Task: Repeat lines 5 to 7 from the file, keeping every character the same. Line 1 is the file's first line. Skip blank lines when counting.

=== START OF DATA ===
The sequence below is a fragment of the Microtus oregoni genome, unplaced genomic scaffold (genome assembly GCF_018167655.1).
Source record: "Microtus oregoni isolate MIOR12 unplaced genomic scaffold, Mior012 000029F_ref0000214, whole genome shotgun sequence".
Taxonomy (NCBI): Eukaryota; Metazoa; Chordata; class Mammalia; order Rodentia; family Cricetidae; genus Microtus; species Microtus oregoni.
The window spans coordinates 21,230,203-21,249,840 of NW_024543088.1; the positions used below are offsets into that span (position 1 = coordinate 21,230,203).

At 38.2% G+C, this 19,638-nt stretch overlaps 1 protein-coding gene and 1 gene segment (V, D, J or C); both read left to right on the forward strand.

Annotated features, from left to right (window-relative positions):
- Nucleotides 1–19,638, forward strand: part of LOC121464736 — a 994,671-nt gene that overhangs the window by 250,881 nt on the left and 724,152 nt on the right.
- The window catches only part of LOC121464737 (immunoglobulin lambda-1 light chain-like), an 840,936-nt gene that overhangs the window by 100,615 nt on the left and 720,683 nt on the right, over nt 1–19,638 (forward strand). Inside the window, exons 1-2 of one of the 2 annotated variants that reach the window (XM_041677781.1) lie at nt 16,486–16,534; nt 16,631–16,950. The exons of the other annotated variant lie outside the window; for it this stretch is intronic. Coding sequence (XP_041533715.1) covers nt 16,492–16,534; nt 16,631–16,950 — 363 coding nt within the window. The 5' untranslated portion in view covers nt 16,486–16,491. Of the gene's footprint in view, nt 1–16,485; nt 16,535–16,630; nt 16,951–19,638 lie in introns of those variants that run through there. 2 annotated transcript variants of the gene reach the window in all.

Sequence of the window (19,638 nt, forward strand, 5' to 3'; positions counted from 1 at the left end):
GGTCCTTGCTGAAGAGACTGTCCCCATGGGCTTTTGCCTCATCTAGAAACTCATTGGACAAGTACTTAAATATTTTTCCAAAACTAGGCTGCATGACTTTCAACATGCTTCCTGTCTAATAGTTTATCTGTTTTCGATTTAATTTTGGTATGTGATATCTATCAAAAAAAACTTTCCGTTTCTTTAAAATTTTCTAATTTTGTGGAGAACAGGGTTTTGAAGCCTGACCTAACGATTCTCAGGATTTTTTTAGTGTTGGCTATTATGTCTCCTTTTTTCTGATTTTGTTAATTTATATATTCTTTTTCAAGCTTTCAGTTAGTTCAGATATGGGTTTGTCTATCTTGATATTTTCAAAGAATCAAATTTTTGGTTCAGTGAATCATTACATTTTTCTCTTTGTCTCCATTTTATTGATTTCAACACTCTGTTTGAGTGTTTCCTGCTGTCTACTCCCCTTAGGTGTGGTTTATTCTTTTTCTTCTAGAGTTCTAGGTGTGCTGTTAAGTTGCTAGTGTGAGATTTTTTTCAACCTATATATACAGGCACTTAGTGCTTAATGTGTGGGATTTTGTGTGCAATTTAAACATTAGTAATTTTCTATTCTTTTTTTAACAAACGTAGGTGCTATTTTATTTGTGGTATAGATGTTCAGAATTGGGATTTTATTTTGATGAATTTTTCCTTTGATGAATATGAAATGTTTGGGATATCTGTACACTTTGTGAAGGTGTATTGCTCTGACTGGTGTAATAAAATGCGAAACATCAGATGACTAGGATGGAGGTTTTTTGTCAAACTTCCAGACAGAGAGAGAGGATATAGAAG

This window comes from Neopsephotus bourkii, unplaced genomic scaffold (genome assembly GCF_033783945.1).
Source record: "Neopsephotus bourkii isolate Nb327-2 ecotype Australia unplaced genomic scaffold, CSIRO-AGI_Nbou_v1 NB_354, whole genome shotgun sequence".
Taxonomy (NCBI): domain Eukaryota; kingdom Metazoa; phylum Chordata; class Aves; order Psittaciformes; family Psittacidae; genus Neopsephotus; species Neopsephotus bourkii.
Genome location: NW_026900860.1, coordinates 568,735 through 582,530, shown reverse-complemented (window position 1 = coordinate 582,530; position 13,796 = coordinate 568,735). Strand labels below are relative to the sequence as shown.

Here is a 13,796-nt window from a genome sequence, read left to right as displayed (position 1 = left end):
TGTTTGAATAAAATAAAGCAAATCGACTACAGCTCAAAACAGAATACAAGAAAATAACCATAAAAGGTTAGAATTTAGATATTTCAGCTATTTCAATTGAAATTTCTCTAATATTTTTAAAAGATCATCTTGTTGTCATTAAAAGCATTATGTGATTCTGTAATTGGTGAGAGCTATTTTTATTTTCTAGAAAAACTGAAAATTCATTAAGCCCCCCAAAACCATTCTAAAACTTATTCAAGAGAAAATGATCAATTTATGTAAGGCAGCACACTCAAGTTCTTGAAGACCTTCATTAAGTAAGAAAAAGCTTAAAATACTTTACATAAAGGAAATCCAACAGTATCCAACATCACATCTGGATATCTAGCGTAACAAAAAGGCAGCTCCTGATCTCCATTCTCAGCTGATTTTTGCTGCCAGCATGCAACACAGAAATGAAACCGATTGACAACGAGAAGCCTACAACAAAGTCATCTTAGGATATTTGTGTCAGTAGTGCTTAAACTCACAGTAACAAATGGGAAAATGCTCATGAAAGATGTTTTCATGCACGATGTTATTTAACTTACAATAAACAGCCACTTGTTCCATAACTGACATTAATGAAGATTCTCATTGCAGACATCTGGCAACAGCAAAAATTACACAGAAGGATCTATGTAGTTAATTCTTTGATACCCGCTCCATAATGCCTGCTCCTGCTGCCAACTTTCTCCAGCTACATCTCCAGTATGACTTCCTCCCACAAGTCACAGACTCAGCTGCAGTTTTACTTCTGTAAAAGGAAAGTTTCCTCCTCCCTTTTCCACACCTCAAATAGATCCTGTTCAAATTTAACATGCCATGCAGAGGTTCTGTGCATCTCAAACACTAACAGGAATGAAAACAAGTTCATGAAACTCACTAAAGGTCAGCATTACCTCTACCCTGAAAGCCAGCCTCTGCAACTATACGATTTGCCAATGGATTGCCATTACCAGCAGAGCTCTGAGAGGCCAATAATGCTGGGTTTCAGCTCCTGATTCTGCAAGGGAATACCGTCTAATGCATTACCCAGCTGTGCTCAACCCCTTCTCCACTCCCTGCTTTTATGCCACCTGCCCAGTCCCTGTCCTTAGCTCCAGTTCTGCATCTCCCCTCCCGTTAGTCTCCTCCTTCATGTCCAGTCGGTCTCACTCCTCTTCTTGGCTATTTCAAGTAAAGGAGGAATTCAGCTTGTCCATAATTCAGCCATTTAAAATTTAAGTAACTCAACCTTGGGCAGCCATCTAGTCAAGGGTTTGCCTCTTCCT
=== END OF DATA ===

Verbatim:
At 38.2% G+C, this 19,638-nt stretch overlaps 1 protein-coding gene and 1 gene segment (V, D, J or C); both read left to right on the forward strand.

Annotated features, from left to right (window-relative positions):
- Nucleotides 1–19,638, forward strand: part of LOC121464736 — a 994,671-nt gene that overhangs the window by 250,881 nt on the left and 724,152 nt on the right.